Click on the link to read Using Children as Bait is Abhorrent

Click on the link to read The Outrageous Pro-Gun Picture Book for Kids

Click on the link to read Sousa’s Techniques to Build Self-Esteem

Click on the link to read Why I Believe Classrooms Should Be Fitted With Video Cameras

Click on the link to read Are We Doing Enough to Make Our Children Happy?

PE Teacher Caught on Camera (Video)

November 22, 2014

Whilst some teachers are getting fed up with the growing trend of being secretly filmed in class, such a practice has uncovered incidents of abject cruelty and criminality.

Take this horrible story for example:

 

A high school gym teacher in California is facing charges after being caught on camera dragging a 14-year-old girl into a swimming pool.

Students took out their cell phones and filmed as Stockton, California, physical education teacher Danny Paterson grabbed the teen girl by the arm and dragged her from the ground into the pool. The girl had reportedly refused to go into the pool because she had plans that night and didn’t want to mess up her hair, but Paterson didn’t seem to care and decided to force her to swim.

In the shocking 95-second clip, the girl can be seen flailing and kicking her legs in the air as the teacher grabs her and begins to drag her into the pool. As she screams to try and get him to stop, she can, at one point, be heard yelling to the educator that her bathing suit top was coming off.

 

Click on the link to read Sometimes You Need to Expect Rudeness

Click on the link to read Do We Learn Enough From Children?

Click on the link to read Kids as Young as 7 Diagnosed with Anorexia

Click on the link to read The Destructive Impact of the “Fashion Police” Brigade

Click on the link to read The Plus Sized Barbie Debate Misses the Point

Sometimes You Need to Expect Rudeness

November 20, 2014

 

ireland hobert hoch

Weighing students, especially around their classmates is invasive and a breach of privacy. If there was nothing wrong with it then principals and teachers would have no problem sharing their measurements with the students. Can you imagine the fuss if principals demanded that all teachers should be weighed and measured during a staff room meeting?

So when such an unfair and insensitive rule is opposed by a student, especially a student with an impeccable reputation for good behavior, teachers should be expected to give the student some latitude. Sending her to the Principal indicates a teacher completely out of touch,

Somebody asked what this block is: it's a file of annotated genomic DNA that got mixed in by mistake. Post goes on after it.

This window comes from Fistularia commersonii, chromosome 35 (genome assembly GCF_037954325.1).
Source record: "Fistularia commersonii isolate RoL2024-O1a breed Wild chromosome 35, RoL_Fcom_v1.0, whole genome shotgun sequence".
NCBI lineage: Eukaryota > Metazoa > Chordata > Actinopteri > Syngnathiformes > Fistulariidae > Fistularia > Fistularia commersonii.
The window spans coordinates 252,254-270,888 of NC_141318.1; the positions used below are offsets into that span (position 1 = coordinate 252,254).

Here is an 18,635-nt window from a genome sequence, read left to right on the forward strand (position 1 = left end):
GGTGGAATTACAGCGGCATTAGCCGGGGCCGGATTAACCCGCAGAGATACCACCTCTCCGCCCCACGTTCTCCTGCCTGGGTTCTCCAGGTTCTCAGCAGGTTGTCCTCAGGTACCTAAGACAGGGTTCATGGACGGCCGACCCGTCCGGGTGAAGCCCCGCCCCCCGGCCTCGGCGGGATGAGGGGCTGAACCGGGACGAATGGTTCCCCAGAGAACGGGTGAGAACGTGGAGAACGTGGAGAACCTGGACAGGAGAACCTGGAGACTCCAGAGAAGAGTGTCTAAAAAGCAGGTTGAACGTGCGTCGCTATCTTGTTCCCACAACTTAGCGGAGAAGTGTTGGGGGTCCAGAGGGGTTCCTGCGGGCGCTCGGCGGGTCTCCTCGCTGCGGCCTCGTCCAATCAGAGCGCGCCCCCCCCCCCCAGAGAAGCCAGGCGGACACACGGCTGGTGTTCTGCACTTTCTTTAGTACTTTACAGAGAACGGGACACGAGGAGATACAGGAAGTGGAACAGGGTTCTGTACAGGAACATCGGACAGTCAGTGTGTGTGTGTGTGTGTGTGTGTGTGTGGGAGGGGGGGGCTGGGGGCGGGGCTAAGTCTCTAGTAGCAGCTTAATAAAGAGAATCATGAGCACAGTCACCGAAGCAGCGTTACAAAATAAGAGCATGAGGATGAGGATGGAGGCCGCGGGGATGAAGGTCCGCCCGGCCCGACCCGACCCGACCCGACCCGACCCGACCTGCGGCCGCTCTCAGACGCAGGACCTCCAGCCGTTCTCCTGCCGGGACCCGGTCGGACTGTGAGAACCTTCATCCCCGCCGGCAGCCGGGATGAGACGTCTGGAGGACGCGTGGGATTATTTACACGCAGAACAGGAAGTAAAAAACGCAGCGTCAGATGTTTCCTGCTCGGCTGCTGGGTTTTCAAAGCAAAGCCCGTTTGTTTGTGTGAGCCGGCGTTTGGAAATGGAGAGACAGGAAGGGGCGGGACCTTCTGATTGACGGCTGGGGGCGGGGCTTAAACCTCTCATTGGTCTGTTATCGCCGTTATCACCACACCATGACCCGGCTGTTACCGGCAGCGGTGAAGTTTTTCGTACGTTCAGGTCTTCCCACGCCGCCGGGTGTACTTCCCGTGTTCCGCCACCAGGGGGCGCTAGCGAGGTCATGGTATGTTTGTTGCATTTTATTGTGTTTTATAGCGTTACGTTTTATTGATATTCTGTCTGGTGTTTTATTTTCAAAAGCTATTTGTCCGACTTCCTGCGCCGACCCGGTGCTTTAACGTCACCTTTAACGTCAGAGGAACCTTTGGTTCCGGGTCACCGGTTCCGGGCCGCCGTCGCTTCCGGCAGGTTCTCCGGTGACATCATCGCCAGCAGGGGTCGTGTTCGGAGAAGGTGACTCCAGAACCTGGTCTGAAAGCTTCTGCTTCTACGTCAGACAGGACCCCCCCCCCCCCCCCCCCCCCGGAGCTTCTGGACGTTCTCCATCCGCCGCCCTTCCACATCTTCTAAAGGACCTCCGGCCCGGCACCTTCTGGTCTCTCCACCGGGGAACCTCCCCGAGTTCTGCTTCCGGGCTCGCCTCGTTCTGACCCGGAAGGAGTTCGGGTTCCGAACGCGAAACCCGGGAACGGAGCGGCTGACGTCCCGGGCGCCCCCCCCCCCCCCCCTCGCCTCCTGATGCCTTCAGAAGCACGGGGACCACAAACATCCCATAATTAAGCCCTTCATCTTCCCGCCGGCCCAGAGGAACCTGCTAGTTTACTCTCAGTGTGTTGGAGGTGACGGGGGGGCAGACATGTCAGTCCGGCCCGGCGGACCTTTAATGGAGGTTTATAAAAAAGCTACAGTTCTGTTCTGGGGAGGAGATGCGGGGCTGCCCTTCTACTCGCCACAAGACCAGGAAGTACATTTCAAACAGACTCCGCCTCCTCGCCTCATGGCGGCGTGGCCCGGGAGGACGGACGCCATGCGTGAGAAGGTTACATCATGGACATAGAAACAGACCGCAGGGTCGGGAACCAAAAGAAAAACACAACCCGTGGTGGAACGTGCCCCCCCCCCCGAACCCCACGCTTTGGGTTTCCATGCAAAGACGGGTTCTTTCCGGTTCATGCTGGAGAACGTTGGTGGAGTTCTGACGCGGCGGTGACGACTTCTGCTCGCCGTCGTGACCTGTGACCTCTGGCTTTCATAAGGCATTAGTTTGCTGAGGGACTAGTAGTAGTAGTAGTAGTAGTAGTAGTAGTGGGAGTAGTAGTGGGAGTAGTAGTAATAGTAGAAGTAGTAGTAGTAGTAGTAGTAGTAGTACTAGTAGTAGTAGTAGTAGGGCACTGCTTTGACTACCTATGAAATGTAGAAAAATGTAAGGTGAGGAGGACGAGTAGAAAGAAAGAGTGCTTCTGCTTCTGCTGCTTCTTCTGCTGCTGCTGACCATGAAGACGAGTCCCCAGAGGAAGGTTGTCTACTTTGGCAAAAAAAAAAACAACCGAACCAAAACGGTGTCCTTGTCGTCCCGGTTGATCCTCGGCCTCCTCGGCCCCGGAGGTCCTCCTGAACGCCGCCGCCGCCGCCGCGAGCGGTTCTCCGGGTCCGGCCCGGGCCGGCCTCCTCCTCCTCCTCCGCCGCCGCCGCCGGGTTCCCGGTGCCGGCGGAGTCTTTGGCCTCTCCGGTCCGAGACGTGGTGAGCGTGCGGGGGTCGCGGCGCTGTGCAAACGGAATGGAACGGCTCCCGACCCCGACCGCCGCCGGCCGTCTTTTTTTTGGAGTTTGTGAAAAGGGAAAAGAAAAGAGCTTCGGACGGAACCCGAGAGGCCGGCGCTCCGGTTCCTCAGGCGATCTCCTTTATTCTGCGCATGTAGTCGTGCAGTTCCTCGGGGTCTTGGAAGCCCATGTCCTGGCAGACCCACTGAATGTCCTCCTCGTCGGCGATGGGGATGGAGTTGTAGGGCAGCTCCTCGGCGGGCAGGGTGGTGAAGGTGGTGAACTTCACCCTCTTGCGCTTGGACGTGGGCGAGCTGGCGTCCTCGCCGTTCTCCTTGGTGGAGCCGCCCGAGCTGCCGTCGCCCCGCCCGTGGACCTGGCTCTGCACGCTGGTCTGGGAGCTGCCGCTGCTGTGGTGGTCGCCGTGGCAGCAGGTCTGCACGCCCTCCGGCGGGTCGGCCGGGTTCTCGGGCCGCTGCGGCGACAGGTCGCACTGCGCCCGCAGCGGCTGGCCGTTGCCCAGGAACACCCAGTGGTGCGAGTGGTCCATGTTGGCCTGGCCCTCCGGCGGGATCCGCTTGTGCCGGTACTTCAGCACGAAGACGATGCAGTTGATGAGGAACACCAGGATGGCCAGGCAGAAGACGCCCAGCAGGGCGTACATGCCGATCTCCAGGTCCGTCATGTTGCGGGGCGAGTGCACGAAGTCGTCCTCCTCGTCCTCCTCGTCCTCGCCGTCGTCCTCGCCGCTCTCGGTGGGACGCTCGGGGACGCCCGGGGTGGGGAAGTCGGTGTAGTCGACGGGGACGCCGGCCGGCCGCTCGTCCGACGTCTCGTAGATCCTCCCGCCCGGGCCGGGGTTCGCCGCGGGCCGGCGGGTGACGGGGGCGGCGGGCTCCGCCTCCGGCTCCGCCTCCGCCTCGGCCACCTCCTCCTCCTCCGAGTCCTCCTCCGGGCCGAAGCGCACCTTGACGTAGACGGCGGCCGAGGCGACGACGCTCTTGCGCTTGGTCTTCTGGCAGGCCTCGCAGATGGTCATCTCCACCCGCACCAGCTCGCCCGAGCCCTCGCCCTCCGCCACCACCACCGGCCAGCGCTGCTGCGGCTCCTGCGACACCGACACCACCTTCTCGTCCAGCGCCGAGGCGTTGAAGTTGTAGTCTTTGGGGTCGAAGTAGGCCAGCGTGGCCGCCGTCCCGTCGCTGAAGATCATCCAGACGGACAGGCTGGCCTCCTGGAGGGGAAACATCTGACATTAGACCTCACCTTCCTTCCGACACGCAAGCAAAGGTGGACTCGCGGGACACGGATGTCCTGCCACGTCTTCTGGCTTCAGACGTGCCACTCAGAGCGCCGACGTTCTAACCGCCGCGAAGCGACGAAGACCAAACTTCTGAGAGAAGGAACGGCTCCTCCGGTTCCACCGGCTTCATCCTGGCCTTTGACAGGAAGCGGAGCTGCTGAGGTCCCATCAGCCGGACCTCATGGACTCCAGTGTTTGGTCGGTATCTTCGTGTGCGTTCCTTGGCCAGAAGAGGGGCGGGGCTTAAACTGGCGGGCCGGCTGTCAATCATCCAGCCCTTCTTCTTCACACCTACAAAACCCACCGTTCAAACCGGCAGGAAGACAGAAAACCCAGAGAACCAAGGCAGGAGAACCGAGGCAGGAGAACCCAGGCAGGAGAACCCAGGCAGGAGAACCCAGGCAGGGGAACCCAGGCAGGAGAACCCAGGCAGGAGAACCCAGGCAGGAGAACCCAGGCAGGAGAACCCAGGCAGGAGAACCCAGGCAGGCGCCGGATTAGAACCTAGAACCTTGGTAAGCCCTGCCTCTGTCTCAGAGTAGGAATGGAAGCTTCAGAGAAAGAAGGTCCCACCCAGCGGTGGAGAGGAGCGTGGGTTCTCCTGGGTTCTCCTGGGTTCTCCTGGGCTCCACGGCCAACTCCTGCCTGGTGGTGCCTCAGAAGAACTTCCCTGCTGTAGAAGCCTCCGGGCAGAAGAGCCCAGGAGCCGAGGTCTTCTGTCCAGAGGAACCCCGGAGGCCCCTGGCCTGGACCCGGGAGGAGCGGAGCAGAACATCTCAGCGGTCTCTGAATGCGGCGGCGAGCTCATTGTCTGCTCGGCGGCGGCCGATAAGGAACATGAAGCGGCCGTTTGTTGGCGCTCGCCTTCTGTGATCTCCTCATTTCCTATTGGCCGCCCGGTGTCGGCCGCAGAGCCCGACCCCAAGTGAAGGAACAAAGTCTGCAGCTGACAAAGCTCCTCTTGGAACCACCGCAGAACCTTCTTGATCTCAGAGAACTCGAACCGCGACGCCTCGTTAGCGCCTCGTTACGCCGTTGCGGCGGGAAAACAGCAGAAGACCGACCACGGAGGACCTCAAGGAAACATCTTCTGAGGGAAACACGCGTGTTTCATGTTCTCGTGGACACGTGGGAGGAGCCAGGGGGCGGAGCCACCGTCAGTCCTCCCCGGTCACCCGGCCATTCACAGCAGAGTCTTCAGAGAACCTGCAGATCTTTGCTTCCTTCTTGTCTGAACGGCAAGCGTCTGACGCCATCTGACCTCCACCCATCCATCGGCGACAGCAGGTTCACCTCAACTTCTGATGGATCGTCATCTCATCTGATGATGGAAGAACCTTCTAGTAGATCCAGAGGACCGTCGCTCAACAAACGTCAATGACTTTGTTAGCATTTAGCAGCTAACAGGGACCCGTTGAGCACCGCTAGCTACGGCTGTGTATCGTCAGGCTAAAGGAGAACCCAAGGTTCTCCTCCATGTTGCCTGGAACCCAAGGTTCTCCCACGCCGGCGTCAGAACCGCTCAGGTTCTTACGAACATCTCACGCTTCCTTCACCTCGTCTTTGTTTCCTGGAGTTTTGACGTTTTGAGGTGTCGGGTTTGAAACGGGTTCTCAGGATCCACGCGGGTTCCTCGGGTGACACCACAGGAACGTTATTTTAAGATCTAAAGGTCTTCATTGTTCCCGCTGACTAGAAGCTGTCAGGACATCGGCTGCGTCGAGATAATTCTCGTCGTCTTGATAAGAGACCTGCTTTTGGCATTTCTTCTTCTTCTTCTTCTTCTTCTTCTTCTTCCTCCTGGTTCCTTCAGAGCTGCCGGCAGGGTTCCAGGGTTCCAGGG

Ireland Hobert-Hoch may seem an unlikely student protester. She’s a straight-A student, “not one to cause problems in school,” her mom, Heather Hobert-Hoch, told The Huffington Post.

But when physical education students at Southeast Polk Junior High in Pleasant Hill, Iowa, were having their height and weight recorded about three weeks ago, Ireland refused. She was sent to the principal’s office.

“I don’t feel like it’s [the school’s] busines,”Ireland told the Des Moines Register. “I feel like it’s my doctor and my mom and my own business — or maybe not even my own, because I don’t need to know that right now.”

School principal Mike Daily said Ireland didn’t land in his office because she refused to be weighed, but because of how her refusal “was presented to the teacher.”

“The issue anytime a student is sent to the office refers more to the situation and how it has escalated — not necessarily the event at hand,” Daily told HuffPost. “I know saying, ‘Hey, we’ve always done this’ is not a good explanation,” he said, but the measurements are part of a bigger assessment program. “If it gives kids feedback, that helps,” he said.

Ireland’s class was having height and weight measured to calculate their body mass index as part of the FitnessGram program, according to the Des Moines Register. Daily said the school was doing these measurements when he arrived four years ago.

Daily said the school board will discuss the matter at upcoming meetings, and will decide whether to continue weighing children.

Ireland said her refusal to be weighed in front of the class encouraged other girls to take the same position.

School officials asked Ireland and her mom if they would be more comfortable if Ireland were weighed in a private space. Both said no.

“She doesn’t want her weight taken anywhere,” Heather Hobert-Hoch said. The family stopped using a scale years ago and Ireland has “been very happy since then,” her mom said.

“It’s very common among young girls, and even women, to become obsessed with the number on the scale,” Heather Hobert-Hoch said. She said she didn’t want her daughter to go down that path, especially since she’s a healthy, lean girl.

Earlier this year, the FitnessGram program was criticized when one third grader in New York City was given a letter from her school calling her “overweight,” because she weighed one pound more than the average for her height and age. The child’s mother said the information should have been mailed directly home, instead of being given to students.

“My daughter is thin. She knows she doesn’t have a weight problem. But that night, I caught her grabbing the skin near her waist, and she asked me, ‘Is this what they were talking about?”‘ mother Laura Williams told Fox. “It was awful to see.”

 

Click on the link to read Do We Learn Enough From Children?

Click on the link to read Kids as Young as 7 Diagnosed with Anorexia